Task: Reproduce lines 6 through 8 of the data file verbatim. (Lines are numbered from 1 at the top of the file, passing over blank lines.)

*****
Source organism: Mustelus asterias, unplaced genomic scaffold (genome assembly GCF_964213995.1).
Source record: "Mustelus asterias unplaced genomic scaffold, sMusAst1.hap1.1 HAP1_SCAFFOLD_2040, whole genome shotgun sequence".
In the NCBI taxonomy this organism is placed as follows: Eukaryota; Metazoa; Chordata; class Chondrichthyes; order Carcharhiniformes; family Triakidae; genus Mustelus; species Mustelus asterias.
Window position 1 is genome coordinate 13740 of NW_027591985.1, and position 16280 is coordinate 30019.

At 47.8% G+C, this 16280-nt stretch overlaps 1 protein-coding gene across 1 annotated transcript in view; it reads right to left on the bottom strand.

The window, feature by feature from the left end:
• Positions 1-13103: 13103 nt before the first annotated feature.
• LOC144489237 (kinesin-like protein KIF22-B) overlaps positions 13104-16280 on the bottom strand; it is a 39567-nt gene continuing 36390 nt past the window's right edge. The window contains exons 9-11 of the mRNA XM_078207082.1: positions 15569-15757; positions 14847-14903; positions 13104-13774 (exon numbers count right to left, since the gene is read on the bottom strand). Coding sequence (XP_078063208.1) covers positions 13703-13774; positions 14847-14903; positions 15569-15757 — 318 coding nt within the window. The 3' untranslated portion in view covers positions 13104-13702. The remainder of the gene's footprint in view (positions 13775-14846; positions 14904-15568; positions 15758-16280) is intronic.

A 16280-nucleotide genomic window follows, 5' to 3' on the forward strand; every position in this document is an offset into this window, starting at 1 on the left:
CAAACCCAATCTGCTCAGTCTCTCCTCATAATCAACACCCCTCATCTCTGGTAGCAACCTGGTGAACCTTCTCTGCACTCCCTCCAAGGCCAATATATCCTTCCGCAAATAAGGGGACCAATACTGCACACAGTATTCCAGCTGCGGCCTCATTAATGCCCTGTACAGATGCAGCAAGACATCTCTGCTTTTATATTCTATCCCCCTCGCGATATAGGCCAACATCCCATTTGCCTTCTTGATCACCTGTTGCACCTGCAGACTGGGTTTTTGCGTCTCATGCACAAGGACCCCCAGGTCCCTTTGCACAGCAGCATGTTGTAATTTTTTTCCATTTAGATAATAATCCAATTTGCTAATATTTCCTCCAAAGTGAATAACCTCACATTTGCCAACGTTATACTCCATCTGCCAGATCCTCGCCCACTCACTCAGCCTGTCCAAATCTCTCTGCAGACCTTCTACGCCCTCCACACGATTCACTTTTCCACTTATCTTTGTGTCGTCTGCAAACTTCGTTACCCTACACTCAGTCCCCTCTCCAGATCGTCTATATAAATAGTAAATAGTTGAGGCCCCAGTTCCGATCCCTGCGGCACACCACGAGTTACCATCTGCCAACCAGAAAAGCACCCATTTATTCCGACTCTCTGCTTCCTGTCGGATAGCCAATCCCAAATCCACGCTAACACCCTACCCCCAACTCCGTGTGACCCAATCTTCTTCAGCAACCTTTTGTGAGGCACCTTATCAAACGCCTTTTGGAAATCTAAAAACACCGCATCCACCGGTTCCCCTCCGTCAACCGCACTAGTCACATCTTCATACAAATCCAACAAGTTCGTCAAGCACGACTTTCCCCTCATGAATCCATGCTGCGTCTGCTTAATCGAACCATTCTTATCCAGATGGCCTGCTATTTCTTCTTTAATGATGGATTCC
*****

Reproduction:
The window, feature by feature from the left end:
• Positions 1-13103: 13103 nt before the first annotated feature.
• LOC144489237 (kinesin-like protein KIF22-B) overlaps positions 13104-16280 on the bottom strand; it is a 39567-nt gene continuing 36390 nt past the window's right edge. The window contains exons 9-11 of the mRNA XM_078207082.1: positions 15569-15757; positions 14847-14903; positions 13104-13774 (exon numbers count right to left, since the gene is read on the bottom strand). Coding sequence (XP_078063208.1) covers positions 13703-13774; positions 14847-14903; positions 15569-15757 — 318 coding nt within the window. The 3' untranslated portion in view covers positions 13104-13702. The remainder of the gene's footprint in view (positions 13775-14846; positions 14904-15568; positions 15758-16280) is intronic.